Offices of Gowling WLG in Birmingham, UK pictured above.
Seeking more collaboration and accommodation
When McCarthy Tétrault, one of Canada’s premier law firms, invited its partners, lawyers and staff to move into the firm’s new open office spaces in Quebec City last summer, they videotaped their people’s reactions.
“It was absolutely priceless – to see how they loved the space and that energy, and how they were connecting with people, having a coffee together and exploring the new space,” said Tracie Crook, McCarthy Tétrault’s Chief Operating Officer. “To me, that was one of those ‘Wow’ moments that I wasn’t anticipating.”
McCarthy Tétrault became the first major law firm in Canada to adopt what has become a growing – albeit cautious – trend among law firms both in the U.S. and around the world: utilizing office space that creates more open, communal work areas with more flexible, tech-connected workstations while doing away with secluded, individual offices of dark oak and smoked glass that typified the traditional law firm years ago. The idea – supported by operating officers like Crook as well as architects and workflow and generational specialists – is that an open office design breaks down the hierarchical barriers and creates a space for more collaboration, technological innovation and accommodation of the multigenerational workforce that comprises a modern law firm. In a sense, it’s building the office of tomorrow for the rainmaker of tomorrow, which in many firms may now be found in the ranks of the younger, millennial-age lawyers rather than the older, baby boomer partners.
Of course, law firm traditionalists – or curmudgeons – point out problems with the loss of the coveted corner office, and what that could mean for firm culture and status, employee motivation and internal advancement.
That’s why the legal industry has embraced the open office phenomenon gingerly, often taking half-steps. And that includes McCarthy Tétrault, which actually moved into a hybrid space. “It has glass offices as well as open work areas, quiet rooms and other communal working locations,” Crook explained, adding that the floor plan allows people to move to different spaces and work locations, depending on what they need to achieve. “Everyone was given the technology that allows them to move throughout the floors, both with headsets and computers. They all have that flexibility.”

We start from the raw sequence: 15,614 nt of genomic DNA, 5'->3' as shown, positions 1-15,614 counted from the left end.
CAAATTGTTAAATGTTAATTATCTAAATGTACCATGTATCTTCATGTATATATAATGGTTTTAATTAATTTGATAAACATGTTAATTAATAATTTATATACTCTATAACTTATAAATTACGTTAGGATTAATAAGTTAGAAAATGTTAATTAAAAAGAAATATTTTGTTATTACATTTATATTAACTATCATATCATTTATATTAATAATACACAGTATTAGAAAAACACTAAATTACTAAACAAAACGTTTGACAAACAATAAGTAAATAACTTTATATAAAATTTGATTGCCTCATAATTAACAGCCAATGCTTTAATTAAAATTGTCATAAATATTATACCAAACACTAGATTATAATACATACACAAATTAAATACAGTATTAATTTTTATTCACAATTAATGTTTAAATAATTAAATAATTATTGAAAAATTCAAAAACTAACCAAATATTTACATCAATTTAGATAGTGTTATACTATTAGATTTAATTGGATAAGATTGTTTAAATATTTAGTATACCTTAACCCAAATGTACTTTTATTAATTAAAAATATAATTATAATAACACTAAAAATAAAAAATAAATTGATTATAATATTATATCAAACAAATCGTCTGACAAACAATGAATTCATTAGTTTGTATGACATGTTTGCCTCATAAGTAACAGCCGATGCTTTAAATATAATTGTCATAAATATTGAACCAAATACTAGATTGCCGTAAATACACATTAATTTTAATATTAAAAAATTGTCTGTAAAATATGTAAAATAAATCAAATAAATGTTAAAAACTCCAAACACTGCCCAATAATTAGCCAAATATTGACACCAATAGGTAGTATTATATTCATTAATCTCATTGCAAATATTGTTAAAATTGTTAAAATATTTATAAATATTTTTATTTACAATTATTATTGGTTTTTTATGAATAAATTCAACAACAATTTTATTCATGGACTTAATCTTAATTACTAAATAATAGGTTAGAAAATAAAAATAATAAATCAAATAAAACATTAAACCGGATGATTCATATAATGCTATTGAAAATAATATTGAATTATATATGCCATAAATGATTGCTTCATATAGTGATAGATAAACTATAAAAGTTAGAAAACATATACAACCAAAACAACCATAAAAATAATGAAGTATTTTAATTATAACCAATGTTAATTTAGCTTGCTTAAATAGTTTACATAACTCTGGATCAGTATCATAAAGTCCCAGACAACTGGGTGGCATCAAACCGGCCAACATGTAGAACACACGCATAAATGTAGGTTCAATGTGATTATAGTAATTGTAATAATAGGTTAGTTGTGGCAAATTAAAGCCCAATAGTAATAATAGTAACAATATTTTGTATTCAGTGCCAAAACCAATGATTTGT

McCarthy Tétrault also is redesigning its Vancouver office, which is expected to be finished this spring. Beyond that, they are looking at either restructuring or relocating several office spaces in Toronto and Montreal.
The firm is not alone. DLA Piper redesigned its new offices in Sydney, Australia to an open office space with the stated intention of giving junior lawyers more collaborative work time with senior partners. UK tax giant CMS Cameron McKenna redesigned its London office, ditching all its landline phones in the process. The new space allows the firm to actually hold 10% more staff in 30% less space. (Approximately one-third of London law firms have moved to open space plans, realtors estimate, with only a few still featuring individual offices.)